Pets that provide emotional support really are a thing – their owners say they’re invaluable in times of stress. But how would you feel about a dog for a deskmate or a pig on a plane? Stuart Heritage reports.
On the petition website change.org, nestled among gems such as ‘Get a KFC built in Felixstowe’ and ‘Prevent my brother from ever getting this haircut again’, you’ll find an online petition called ‘Make emotional support animals UK legal’.
Chances are you already know what an emotional support animal (ESA) is, because you’ve heard all the ridiculous stories from America about them. You’ll remember the woman who took her emotional support pit bull on a flight, only for it to maul a five-year-old at the airport. Or maybe you read the story about the peacock that was barred from flying from New York to Los Angeles (its owner had offered to buy its own ticket). Perhaps you heard the tragic tale of Pebbles the emotional support hamster, whose owner claimed she was forced to flush it down an airport toilet after an airline denied it a boarding pass last year.
This glut of weird stories might sound like opportunistic passengers simply trying to bring their pets on to planes, but it isn’t necessarily the case. In the US, to have a creature qualify as an emotional support animal, you need to be able to produce a letter from a medical professional stating that you suffer from an emotional disability and that your animal companion qualifies as a vital part of your wellbeing. Once you have the letter, you not only get to take your pet on flights, but if you have a landlord they are also required to make reasonable accommodations for it at your home. However, as one ESA website is careful to note, ‘You may be denied housing if your ESA is extremely large, as in a horse or llama’.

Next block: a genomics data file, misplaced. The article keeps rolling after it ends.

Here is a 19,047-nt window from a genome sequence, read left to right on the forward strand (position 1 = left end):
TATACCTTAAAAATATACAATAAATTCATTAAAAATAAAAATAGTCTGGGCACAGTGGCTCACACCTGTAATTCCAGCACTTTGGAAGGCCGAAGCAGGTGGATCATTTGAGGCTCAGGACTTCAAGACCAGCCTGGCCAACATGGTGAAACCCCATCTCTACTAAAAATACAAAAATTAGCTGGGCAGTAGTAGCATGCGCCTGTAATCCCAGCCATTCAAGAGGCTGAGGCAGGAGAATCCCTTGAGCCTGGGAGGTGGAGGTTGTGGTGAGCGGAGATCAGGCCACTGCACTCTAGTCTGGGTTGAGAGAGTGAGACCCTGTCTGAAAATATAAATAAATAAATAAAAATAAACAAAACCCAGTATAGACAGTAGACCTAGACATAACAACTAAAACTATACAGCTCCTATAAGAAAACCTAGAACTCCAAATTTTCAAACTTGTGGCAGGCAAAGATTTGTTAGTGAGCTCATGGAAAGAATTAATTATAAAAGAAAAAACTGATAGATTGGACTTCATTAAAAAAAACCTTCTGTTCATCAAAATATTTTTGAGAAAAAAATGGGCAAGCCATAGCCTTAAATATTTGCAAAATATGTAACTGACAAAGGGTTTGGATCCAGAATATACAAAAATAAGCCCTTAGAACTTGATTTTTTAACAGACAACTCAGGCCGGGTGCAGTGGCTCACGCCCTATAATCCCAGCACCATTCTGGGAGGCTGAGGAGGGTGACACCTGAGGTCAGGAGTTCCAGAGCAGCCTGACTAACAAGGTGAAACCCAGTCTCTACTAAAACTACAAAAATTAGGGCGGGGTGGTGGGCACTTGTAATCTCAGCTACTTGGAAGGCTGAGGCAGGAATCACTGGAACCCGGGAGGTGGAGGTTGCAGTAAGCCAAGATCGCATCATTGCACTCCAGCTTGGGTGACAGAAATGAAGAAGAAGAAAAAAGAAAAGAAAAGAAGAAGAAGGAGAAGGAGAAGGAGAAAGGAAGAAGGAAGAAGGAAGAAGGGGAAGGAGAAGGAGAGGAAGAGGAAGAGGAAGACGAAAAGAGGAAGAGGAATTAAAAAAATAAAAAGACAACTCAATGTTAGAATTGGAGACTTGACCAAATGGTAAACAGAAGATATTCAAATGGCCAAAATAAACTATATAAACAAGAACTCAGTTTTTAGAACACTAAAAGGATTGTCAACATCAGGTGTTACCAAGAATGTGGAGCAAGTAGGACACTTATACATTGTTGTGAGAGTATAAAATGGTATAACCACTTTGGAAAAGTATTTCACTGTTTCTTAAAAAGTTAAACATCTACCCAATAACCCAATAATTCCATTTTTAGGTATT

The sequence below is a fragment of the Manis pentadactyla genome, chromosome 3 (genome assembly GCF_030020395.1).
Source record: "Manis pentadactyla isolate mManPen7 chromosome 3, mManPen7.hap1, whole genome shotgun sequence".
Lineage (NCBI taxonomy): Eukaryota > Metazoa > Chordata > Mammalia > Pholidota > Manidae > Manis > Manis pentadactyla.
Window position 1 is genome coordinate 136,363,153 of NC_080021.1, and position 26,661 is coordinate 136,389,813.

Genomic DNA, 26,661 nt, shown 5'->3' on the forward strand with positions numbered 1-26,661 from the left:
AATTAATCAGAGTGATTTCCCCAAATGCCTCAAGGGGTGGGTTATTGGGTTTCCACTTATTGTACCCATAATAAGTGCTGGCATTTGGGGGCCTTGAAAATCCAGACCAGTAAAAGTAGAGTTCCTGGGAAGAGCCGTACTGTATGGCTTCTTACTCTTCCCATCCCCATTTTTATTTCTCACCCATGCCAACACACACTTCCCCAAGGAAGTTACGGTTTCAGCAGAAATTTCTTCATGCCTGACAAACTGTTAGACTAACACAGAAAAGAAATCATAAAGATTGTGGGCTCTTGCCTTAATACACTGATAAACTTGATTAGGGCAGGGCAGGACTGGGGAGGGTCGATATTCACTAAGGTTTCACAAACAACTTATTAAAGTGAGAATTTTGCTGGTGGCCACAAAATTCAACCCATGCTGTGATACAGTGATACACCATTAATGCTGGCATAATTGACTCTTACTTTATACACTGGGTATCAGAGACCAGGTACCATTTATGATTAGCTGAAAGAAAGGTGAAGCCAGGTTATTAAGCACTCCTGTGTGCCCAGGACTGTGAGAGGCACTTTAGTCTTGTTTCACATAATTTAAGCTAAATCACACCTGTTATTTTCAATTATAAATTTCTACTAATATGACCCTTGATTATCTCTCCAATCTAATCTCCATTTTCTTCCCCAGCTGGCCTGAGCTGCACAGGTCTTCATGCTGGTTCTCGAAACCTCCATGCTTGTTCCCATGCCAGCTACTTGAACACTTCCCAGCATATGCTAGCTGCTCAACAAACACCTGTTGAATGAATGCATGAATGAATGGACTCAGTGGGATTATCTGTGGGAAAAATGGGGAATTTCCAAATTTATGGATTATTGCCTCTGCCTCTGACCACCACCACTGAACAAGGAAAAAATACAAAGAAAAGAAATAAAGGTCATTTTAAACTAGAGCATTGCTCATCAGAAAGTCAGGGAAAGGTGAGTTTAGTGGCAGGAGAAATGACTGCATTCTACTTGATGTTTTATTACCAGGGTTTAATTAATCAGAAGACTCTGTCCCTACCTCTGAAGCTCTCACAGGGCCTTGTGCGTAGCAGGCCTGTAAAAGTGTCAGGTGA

It’s worth pointing out the distinction between an emotional support animal and a service animal. The latter is able to fulfil a specific task – for example, a guide dog, or a dog trained to respond to seizures – while the former is slightly harder to quantify. Animals can be enormously beneficial to those in emotional distress. Controlled clinical tests over the years have shown that human-animal relationships can increase socialisation in the depressed, decrease aggression in children with attention deficit hyperactivity disorder and improve attention in those with Alzheimer’s.
I’ve visited mental health in-patient facilities and witnessed first-hand the soothing wave that ripples through a ward whenever a dog comes to visit. But there’s a huge gulf between a treat for hospital patients and everyone dragging their own puppy into a pressurised aircraft cabin to stop them from feeling worried. And that might explain the UK’s reticence to adopt the US policy.